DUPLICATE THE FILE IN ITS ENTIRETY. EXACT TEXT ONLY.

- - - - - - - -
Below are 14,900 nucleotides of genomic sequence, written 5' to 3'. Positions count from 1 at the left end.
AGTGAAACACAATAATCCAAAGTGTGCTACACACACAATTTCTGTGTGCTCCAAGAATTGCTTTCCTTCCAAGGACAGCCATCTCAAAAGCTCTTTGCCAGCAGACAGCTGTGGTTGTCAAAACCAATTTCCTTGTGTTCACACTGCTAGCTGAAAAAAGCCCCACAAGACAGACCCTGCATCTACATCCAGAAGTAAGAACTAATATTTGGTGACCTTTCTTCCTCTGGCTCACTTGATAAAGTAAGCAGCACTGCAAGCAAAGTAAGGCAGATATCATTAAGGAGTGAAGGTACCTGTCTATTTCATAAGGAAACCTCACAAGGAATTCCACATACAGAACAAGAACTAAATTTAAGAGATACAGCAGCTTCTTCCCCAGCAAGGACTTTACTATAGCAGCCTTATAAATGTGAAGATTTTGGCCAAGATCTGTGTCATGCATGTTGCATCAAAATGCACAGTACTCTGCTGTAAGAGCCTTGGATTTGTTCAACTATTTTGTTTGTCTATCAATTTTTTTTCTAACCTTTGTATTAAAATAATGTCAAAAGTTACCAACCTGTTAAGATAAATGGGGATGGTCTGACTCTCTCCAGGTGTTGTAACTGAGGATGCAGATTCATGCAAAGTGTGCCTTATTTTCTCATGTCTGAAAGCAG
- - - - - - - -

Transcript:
Below are 14,900 nucleotides of genomic sequence, written 5' to 3'. Positions count from 1 at the left end.
AGTGAAACACAATAATCCAAAGTGTGCTACACACACAATTTCTGTGTGCTCCAAGAATTGCTTTCCTTCCAAGGACAGCCATCTCAAAAGCTCTTTGCCAGCAGACAGCTGTGGTTGTCAAAACCAATTTCCTTGTGTTCACACTGCTAGCTGAAAAAAGCCCCACAAGACAGACCCTGCATCTACATCCAGAAGTAAGAACTAATATTTGGTGACCTTTCTTCCTCTGGCTCACTTGATAAAGTAAGCAGCACTGCAAGCAAAGTAAGGCAGATATCATTAAGGAGTGAAGGTACCTGTCTATTTCATAAGGAAACCTCACAAGGAATTCCACATACAGAACAAGAACTAAATTTAAGAGATACAGCAGCTTCTTCCCCAGCAAGGACTTTACTATAGCAGCCTTATAAATGTGAAGATTTTGGCCAAGATCTGTGTCATGCATGTTGCATCAAAATGCACAGTACTCTGCTGTAAGAGCCTTGGATTTGTTCAACTATTTTGTTTGTCTATCAATTTTTTTTCTAACCTTTGTATTAAAATAATGTCAAAAGTTACCAACCTGTTAAGATAAATGGGGATGGTCTGACTCTCTCCAGGTGTTGTAACTGAGGATGCAGATTCATGCAAAGTGTGCCTTATTTTCTCATGTCTGAAAGCAG